Author: Terry Williams, Conservator
Case bottles were popular from the 17th to the 19th century. Their boom in popularity is linked to an elixir developed by Francisco de la Boe in the mid-1600s. The professor was experimenting with various ingredients to create a diuretic, when he created what is known today as gin. Originally sold in apothecary shops, it was so popular that some apothecaries began to make gin full time. Gin was sold in a variety of bottles, both stoneware and glass, and were round. To increase the efficiency of transporting the bottles, they were eventually designed with flat sides and tapered bodies, allowing for more secure shipment in cases…hence the term case bottles.
Square or rectangular bottles were produced in England as early as the mid-17th century, and eventually would be found in a variety of colors from light olive green, blue-green, to almost black. Bottle glass is basically composed of silica, soda, and lime, and it is impurities in sand or other compounds that give glass its color. Iron impurities in sand are common, with less iron resulting in shades of bluish-green to aqua, and more iron resulting in darker greens. Of the English case bottle glass recovered from our site to date, very dark green is the predominate color.
Early bottles were made using free blowing while shaping with simple hand tools. As the need grew, dip molds were devised and made from a variety of materials including wood, metal, and clay. These bottles would have some degree of taper to allow the bottle to be pulled out of the dip mold once the body has been shaped. If wood was used, it had to be kept wet continuously to survive the intense heat of the molten glass.
To use a dip mold, molten glass attached to a blow pipe was dipped in through the top of a mold. Air was blown into the pipe causing the glass to expand and conform to the shape of the dip mold, forming the body and sometimes the base of the bottle. Still attached to the blow pipe, the bottle was removed through the top of the dip mold and its remaining features were free-blown. Much of this information is garnered from the Society for Historical Archaeology and is an excellent resource for dating bottles.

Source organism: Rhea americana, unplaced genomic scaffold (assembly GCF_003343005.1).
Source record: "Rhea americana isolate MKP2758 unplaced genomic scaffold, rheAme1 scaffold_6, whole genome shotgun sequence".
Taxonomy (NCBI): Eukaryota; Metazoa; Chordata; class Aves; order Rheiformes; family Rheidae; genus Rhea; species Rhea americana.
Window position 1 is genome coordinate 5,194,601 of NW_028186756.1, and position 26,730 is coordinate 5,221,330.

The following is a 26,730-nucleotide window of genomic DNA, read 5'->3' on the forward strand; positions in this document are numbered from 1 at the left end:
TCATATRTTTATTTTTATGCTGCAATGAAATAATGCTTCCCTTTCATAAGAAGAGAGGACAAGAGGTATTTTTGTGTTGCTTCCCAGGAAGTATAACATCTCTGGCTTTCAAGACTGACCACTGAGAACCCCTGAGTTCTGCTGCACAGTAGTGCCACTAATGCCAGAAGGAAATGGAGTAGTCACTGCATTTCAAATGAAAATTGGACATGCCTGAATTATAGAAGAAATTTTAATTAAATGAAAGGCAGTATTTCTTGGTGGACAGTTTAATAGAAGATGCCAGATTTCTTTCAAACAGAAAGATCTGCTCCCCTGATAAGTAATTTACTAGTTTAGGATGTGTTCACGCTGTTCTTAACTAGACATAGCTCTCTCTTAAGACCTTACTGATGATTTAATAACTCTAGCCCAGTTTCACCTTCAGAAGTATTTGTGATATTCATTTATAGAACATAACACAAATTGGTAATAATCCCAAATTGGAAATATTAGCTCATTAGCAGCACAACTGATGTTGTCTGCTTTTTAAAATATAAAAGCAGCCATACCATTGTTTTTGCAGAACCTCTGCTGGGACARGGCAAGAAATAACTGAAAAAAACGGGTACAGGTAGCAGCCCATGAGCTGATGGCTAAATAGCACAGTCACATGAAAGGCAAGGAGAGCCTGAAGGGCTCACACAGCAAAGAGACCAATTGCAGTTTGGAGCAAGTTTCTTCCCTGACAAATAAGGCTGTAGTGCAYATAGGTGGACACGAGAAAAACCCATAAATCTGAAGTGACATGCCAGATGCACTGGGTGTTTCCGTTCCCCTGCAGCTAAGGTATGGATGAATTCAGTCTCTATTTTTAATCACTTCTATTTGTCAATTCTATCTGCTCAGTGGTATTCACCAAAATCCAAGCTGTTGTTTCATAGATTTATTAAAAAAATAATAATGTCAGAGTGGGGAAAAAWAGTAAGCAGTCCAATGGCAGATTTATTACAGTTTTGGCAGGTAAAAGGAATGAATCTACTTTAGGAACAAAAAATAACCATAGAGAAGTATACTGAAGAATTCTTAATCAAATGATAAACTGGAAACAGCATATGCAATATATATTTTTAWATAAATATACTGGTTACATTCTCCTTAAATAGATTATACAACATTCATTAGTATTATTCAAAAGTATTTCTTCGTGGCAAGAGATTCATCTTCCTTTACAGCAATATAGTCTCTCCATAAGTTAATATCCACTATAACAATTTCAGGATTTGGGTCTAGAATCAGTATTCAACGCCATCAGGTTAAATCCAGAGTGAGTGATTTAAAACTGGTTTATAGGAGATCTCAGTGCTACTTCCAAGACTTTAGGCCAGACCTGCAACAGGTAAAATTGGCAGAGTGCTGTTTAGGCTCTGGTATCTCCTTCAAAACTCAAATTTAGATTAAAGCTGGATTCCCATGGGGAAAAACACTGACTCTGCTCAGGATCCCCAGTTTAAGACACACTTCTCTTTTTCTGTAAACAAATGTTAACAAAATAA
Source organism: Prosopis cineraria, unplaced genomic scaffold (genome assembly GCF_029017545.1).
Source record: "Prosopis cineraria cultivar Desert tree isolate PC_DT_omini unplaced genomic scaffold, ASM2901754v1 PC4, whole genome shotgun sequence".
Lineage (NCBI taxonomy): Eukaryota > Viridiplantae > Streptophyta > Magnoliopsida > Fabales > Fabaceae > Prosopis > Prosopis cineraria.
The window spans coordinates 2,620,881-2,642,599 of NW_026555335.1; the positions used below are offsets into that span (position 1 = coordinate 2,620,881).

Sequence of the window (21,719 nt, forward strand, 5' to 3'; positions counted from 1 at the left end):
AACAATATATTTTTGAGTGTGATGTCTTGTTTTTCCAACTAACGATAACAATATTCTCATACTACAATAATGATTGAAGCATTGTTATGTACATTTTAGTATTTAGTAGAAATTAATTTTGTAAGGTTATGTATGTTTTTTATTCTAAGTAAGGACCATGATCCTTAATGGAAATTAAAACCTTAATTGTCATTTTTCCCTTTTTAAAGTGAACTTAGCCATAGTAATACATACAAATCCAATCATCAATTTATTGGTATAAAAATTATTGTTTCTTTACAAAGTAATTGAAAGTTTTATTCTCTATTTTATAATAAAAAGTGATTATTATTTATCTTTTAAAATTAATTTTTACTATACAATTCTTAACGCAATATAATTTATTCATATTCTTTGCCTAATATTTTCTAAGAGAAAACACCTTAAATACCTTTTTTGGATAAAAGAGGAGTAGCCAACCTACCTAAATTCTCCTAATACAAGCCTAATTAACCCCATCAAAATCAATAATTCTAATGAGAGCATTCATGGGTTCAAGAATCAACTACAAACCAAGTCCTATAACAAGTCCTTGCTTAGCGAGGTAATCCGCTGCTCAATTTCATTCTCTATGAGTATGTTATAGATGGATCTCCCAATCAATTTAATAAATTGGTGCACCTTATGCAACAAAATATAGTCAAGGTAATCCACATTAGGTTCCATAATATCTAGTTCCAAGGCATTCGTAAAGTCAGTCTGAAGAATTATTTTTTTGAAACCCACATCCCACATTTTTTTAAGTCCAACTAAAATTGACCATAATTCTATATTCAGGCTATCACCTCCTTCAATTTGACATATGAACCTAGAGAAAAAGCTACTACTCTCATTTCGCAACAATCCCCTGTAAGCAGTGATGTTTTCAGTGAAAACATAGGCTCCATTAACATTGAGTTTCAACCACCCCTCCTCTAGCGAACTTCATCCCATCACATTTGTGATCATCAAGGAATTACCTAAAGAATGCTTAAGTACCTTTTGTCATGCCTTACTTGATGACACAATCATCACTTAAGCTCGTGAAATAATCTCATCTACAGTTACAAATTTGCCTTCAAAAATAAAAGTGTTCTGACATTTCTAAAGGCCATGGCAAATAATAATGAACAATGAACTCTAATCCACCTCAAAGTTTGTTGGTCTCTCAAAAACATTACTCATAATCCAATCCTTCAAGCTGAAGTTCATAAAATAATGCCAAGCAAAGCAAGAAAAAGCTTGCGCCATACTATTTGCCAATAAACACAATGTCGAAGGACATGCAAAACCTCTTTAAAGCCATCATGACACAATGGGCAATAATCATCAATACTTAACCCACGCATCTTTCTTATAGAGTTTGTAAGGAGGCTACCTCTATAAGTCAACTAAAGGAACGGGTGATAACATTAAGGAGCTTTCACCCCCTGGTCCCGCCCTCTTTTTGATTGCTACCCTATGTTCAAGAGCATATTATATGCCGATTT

So far, we have positively identified 96 fragments of English case bottle glass, many of which were discovered in concretions. With the hidden nature of glass in concretion and the thousands of concretions yet to be broken down, who knows how much more we might find!
-Carnes-McNaughton, L. and M. U. Wilde-Ramsing. 2008. Preliminary Glassware and Bottle Analysis from Shipwreck 31CR314, Queen Anne’s Revenge Site. QAR Research Report and Bulletin Series QAR-R-08-02. Manuscript, QAR Conservation Lab, Greenville, NC.
-Munsey, Cecil. 2009. “Gin Bottles: A Historical and Pictorial Essay.” Accessed March 22, 2022: http://www.cecilmunsey.com/images/1238_GIN_BOTTLES.pdf
-Ramey, Robin. 2017. “Case Bottles,” County Archaeological Research Team blog. Accessed March 22, 2022: https://cartarchaeology.wordpress.com/2017/10/27/case-bottles/
-Lindsey, Bill. 2022. “Square/Rectangular Styles,” Society for Historical Archaeology. Accessed March 22, 2022: https://sha.org/bottle/liquor.htm#Case%20Gin%20bottles
-English case bottle base from site 31CR314, La Concorde/Queen Anne’s Revenge. Image by NC Department of Natural and Cultural Resources.
-Fragments of case bottle glass from site 31CR314. Image by NC Department of Natural and Cultural Resources.